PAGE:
Great reputations can take decades to build but losing sound at a gig due to no servicing of your equipment can cost you dearly.
On the face of it, you might wonder why speakers need servicing at all, but think of a loudspeaker as a motor - it has moving parts and they will need checking for wear and tear and, just as importantly, so do the boxes they come in!
First, remove the grilles and check all the driver bolts are tight (tighten the speaker woofer retaining bolts in the same way you tighten the nuts on a car wheel) especially subwoofer drivers that take a pounding. Tighten the driver so that the foam behind the basket is compressed and then another half a turn. Go easy on chipboard or MDF baffle material, plywood will take more. You will hear the spiked captive tee nut biting into the wood. If you cannot get the tee nut to bite remake the holes and twist the driver slightly so that you are fixing to fresh wood.
Blow out any dust with a compressor or vacuum cleaner. With both hands, splay your fingers wide and gently, evenly press down, 3 times on the paper cone on the driver about 5mm and listen for any noise. If it's scratching you may have a tired driver call Andrew on 01765 698233 for advice.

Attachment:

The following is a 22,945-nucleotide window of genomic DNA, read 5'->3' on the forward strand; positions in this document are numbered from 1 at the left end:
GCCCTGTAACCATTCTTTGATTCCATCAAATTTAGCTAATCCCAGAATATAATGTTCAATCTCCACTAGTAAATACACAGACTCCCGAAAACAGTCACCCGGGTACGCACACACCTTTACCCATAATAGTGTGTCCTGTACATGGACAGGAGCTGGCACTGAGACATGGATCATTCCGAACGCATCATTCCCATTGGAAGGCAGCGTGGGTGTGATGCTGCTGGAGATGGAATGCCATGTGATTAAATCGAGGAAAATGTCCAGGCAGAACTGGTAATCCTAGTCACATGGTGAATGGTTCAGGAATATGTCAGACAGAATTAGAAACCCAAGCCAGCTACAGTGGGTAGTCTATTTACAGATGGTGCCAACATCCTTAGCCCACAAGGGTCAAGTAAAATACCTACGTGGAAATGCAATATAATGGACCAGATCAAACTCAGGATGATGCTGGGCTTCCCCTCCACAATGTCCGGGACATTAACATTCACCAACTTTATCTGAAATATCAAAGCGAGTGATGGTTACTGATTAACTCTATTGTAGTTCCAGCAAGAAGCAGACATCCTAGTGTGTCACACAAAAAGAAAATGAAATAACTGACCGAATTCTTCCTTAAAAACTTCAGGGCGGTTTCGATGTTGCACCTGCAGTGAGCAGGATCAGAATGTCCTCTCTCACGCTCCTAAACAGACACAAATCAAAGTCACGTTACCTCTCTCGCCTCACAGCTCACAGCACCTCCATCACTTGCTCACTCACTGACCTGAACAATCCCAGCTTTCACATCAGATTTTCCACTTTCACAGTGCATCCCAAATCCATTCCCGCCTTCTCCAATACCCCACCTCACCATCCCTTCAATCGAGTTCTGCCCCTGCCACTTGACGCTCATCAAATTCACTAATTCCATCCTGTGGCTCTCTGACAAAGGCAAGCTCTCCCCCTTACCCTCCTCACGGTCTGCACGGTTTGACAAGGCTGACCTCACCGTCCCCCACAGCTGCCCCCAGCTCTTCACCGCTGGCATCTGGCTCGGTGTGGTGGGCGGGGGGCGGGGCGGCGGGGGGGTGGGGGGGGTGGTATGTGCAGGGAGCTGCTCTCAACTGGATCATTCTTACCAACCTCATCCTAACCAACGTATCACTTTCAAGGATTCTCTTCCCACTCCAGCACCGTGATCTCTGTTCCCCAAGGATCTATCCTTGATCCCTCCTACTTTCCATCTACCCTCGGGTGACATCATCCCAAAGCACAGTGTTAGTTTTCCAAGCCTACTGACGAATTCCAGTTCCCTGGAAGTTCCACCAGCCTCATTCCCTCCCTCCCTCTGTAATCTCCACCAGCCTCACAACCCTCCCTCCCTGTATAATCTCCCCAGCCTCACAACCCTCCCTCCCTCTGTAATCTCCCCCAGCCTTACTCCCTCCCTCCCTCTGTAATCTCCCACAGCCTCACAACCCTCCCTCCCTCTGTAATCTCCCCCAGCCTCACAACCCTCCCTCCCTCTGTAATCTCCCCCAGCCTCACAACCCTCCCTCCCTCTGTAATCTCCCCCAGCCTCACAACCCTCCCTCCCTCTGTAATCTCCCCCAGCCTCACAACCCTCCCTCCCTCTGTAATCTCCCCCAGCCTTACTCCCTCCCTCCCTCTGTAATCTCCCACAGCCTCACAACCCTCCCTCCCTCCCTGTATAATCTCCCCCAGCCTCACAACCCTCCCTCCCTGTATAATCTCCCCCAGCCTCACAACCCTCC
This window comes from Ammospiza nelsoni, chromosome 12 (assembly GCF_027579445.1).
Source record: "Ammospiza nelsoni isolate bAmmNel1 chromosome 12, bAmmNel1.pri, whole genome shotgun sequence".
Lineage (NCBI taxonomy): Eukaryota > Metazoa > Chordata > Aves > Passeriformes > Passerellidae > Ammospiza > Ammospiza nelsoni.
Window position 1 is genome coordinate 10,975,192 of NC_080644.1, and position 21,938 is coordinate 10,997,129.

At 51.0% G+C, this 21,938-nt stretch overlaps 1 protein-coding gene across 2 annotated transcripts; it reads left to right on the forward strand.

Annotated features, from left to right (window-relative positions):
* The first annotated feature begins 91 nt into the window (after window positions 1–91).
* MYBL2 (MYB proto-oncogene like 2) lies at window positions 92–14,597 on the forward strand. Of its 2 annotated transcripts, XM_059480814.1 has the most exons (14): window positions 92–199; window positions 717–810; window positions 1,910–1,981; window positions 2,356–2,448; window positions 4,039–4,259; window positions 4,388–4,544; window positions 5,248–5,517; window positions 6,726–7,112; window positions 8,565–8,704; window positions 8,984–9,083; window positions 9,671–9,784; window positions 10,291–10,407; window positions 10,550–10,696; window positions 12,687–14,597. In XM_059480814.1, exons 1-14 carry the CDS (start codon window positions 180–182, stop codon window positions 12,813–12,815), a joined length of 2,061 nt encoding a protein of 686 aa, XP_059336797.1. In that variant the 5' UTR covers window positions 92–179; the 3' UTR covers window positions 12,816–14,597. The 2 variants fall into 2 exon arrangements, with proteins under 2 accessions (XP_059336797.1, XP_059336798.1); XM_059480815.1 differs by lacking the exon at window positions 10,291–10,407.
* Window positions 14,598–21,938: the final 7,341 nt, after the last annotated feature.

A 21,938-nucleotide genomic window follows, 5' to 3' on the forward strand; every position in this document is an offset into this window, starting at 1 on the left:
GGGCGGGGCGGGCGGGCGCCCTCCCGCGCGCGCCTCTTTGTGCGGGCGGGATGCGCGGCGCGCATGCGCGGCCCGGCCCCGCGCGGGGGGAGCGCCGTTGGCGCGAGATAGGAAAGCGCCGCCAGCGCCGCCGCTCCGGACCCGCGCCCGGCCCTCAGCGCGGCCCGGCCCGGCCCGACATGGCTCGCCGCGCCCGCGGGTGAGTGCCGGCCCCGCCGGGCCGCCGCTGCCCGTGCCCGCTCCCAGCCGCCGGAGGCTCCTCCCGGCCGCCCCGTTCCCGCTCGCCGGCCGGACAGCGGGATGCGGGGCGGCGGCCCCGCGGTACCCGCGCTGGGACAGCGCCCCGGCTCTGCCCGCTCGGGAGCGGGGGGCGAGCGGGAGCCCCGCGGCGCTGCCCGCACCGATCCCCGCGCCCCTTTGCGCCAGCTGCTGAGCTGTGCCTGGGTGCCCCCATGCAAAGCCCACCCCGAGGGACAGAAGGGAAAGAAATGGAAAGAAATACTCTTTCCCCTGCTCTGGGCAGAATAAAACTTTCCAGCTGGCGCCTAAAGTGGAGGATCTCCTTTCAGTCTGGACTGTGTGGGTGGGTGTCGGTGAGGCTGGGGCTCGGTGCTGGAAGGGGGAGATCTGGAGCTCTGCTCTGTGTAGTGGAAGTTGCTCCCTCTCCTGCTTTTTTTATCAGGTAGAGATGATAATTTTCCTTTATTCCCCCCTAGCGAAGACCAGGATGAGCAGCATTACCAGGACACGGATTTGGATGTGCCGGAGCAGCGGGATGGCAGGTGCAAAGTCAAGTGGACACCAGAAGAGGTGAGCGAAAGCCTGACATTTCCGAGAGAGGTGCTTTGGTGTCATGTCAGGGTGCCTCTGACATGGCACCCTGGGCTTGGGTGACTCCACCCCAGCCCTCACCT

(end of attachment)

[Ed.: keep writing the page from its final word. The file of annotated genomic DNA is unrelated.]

When you have done this, check the foam gasket between the cabinet and the grill is in good shape, if not you can replace this with a sticky-backed foam strip (often used at a draft or window excluder) and replace the grill and ensure it is screwed on tight and that there's no movement likely to produce rattles when the speakers are powered. Next, take the backs or handles off and look at all the internal fastenings. Are they secure? Every time an enclosure is taken out of storage, put in a vehicle, transported to a gig, unloaded and stacked then driven at high volume, it is subject to changes in temperature, humidity, and constant vibration. So check all the screws and bolts to make sure they are tight. Look at the connections. Are the wires firmly soldered? Are there any signs of corrosion on soldered joints? There shouldn't be and they should be properly re-soldered if there are.
Fortunately, crossovers and other electronic devices more or less look after themselves until they develop a fault, in which case they may need professionally replacing, but the same isn't quite as true of loudspeakers. You may have seen bed manufacturers telling you that any bed that has had eight or so years of use should be replaced due to wear and tear? Well, I wouldn't put a fixed lifespan on a loudspeaker but it will wear out, eventually - especially if it is driven by an amplifier clipping into a distortion or if it is being by being driven with far more power than it was designed to handle, in which case you can expect trouble sooner rather than later!
However, even a correctly driven loudspeaker will eventually show signs of wear. The most common problem is with the speaker's suspension. Typically, a suspension system includes a fabric spider at the rear and the (usually foam) speaker surround. Put simply, the spider connects the diaphragm to the frame, while the foam suspension keeps the diaphragm centered and enables it to work like a piston, in effect pumping air. There isn't much you can do in the way of servicing a speaker but do look for deterioration in the speaker surround, which is easily visible.